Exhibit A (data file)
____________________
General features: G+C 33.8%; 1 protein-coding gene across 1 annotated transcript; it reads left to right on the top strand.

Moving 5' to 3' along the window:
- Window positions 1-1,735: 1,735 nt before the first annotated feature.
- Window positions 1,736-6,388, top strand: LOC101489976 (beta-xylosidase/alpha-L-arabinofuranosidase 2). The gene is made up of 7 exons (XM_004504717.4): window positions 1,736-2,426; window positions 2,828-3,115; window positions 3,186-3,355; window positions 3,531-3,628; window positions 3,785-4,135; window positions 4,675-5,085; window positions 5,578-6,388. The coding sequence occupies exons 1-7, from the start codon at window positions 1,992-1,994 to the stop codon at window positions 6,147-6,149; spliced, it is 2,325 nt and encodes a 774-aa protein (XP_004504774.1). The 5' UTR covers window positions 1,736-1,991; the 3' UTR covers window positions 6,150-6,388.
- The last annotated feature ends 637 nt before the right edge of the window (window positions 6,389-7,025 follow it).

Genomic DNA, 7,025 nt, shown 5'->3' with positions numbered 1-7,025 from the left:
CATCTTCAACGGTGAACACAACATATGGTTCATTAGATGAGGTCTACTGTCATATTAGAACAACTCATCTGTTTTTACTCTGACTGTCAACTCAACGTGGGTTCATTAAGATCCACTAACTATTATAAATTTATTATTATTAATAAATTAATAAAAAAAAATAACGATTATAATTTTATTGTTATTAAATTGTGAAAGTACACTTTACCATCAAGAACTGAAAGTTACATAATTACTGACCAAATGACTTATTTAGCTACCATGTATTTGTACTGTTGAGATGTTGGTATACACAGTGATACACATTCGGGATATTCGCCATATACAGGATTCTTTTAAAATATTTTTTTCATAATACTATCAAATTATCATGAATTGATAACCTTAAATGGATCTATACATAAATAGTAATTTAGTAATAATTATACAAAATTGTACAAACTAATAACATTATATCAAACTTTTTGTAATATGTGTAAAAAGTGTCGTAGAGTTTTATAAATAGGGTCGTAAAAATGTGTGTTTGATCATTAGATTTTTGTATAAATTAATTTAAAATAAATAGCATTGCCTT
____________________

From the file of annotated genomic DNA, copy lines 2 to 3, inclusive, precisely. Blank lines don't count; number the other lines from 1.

Moving 5' to 3' along the window:
- Window positions 1-1,735: 1,735 nt before the first annotated feature.